Royce & Associates Owns Over 10% of This Stock

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Royce & Associates, a fund managed by Chuck Royce which tends to prefer investing in small-cap and mid-cap companies, has reported that it owns 8.3 million shares of Molex (NASDAQ: MOLX), a $5 billion market cap manufacturer of electronics components. The 13G filed with the SEC has this figure as 10.3% of the total shares outstanding. See more of Royce's stock picks. Our database of 13F filings shows that at the beginning of October Royce had owned 7.6 million shares of the stock, so we know that at least some of these shares have been bought in the last three months. The stock is up 17% in the last year.

The first quarter of Molex’s fiscal year ended in September, with the company reporting that revenue had dipped 2% from the same period in the fiscal quarter ending September 2011. With expenses showing little change, Molex Incorporated had most of that decline in revenue drop into operating income. As a result net income was down 11% from a year earlier. Much of the downturn in business is due to the Connector segment, which is responsible for over two-thirds of Molex’s revenue; the Custom & Electrical division saw a small rise in revenue and a small decline in operating income.

Molex is valued at 19 times trailing earnings in the market, a multiple at which we’d expect to see moderate and sustainable growth in order to consider a stock a potential value play. Wall Street analyst expectations are for earnings growth in the next year, as shown by the fact that the P/E is only 16 when we consider consensus earnings for the fiscal year ending in June 2014, but of course the sell-side may be being a bit bullish and we’re certainly not as confident that Molex will reverse the recent performance of its business.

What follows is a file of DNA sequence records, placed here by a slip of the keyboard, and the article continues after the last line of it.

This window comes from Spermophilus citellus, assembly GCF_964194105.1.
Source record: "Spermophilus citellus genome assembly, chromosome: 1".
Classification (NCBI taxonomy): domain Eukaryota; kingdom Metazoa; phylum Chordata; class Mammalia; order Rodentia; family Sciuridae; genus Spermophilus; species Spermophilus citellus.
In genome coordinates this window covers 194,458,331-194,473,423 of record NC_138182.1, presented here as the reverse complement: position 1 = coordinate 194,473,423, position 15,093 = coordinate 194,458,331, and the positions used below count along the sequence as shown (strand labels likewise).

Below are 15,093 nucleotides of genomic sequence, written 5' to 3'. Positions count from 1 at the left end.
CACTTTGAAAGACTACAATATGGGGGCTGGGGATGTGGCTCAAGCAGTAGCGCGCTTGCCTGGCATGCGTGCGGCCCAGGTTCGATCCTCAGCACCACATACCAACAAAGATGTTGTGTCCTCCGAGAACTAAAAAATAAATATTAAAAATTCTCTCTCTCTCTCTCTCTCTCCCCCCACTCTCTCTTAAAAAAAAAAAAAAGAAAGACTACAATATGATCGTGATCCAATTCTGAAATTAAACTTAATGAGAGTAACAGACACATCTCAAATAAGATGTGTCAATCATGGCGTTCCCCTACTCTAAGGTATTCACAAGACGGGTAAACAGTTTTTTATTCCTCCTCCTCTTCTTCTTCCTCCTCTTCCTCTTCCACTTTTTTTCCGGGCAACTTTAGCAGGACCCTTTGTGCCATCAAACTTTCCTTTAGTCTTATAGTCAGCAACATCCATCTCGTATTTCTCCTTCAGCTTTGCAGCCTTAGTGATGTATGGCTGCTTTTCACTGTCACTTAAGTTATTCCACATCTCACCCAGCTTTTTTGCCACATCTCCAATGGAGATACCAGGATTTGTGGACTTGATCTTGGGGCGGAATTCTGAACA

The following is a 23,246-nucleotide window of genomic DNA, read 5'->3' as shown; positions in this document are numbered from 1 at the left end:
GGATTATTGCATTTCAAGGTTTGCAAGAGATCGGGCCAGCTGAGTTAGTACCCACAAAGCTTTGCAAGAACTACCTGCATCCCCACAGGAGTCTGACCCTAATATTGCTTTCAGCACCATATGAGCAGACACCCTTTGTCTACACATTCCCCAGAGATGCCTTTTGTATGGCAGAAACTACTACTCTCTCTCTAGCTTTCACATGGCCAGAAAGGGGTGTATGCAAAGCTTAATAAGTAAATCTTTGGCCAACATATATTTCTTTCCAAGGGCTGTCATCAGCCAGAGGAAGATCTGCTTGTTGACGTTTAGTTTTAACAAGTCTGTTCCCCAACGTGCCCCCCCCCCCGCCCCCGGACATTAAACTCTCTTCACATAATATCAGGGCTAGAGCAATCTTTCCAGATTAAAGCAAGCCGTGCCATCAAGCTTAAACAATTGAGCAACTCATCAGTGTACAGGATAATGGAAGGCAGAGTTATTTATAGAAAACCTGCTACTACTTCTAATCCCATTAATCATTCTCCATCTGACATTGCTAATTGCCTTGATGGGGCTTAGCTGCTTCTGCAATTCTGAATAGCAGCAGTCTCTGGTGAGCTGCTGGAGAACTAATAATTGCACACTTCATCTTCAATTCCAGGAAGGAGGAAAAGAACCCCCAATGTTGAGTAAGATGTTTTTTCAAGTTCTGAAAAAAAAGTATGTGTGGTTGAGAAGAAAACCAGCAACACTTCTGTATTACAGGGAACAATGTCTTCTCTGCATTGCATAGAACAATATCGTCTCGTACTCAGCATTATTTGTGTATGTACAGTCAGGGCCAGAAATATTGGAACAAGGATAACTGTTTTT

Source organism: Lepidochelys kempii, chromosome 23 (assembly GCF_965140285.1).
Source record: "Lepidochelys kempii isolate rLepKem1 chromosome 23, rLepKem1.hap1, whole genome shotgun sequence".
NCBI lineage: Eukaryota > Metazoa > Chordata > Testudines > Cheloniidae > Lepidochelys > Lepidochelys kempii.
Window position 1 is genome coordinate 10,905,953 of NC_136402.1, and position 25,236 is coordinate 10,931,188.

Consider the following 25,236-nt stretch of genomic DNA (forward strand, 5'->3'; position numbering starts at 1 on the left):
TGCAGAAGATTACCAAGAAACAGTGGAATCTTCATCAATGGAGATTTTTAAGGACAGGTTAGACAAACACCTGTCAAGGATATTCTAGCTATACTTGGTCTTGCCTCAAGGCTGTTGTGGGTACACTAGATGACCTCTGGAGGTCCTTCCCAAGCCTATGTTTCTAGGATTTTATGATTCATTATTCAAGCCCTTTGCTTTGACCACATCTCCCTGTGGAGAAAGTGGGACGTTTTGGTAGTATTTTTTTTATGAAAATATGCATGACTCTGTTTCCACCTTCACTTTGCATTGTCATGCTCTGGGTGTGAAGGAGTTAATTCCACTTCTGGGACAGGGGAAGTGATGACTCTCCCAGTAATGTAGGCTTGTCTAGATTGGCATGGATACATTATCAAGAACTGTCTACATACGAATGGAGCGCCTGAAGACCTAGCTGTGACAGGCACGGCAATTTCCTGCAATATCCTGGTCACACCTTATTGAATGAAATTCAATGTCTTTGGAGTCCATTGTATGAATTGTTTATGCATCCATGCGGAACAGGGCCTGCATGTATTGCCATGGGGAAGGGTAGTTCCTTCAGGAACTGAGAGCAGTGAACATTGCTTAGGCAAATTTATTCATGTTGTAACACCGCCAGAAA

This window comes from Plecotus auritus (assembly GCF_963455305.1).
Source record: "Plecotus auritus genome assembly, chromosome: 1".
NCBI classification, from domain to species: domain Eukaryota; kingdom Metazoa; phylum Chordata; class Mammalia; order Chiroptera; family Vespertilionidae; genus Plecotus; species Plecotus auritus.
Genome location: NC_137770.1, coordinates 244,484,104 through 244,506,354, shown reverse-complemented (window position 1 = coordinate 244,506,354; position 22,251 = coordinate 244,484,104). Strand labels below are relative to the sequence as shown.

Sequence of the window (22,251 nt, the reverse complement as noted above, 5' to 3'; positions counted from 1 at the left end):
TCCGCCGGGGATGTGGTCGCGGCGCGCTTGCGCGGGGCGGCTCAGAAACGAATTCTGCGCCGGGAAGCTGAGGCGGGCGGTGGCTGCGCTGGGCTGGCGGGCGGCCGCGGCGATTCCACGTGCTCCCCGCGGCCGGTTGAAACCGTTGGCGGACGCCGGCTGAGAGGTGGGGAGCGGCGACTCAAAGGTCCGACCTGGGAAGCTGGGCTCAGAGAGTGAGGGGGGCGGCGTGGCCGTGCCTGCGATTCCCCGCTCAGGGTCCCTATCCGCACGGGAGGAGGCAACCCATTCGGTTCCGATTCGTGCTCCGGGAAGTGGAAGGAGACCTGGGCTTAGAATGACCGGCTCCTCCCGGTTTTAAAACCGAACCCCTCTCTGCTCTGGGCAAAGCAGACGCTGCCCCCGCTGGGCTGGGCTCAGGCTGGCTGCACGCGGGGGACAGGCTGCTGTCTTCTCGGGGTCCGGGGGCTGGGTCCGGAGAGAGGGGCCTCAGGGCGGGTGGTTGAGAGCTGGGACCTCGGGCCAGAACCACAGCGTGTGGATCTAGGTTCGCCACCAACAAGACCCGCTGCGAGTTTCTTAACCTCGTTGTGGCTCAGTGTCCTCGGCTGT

Edgar Wachenheim’s Greenhaven Associates owned 1.3 million shares of Molex at the end of September, roughly unchanged from what it had owned three months earlier (find more stocks that Wachenheim owned). Ascend Capital, managed by Malcolm Fairbairn, and David Harding’s Winton Capital Management were two other hedge funds reporting substantial positions in the stock.

The company’s peers include diversified electronics companies Amphenol (NYSE: APH), TE Connectivity (NYSE: TEL), Methode Electronics (NYSE: MEI), and AVX (NYSE: AVX). With the exception of AVX, these comparable companies reported earnings growth in their most recent quarter compared to the same period in the previous year (though TE Connectivity did report lower revenues). TE Connectivity and Methode also have the advantage of trading at a discount to Molex in terms of their trailing earnings, with P/Es of 12 and 15 respectively on that basis.

Amphenol is priced about even with Molex, carrying a trailing P/E of 21, but it is a larger company and it experienced modest improvements on top and bottom lines in the third quarter of 2012 compared to the same period in 2011. Its valuation looks a bit high to us, and if an investor agrees with that analysis it’s hard to see why they would buy a slightly cheaper stock that is attached to a poorer performing business. Methode might be a good value, but it has a fairly low market cap at about $380 million and that may be unattractive despite what are some quite low multiples and a decent revenue growth rate.

We don’t like Royce’s decision to buy more Molex stock. The company doesn’t seem to be executing well, particularly considering that the stock trades at a multiple that should generally correspond with sustainable growth. Industry peers don’t look like screaming buys either but their values are in some cases comparable or lower and in these cases there is at least some sales growth.


This article is written by Matt Doiron and edited by Meena Krishnamsetty. They don't own shares in any of the stocks mentioned in this article.The Motley Fool has no positions in the stocks mentioned above. Try any of our Foolish newsletter services free for 30 days. We Fools may not all hold the same opinions, but we all believe that considering a diverse range of insights makes us better investors. The Motley Fool has a disclosure policy. Is this post wrong? Click here. Think you can do better? Join us and write your own!

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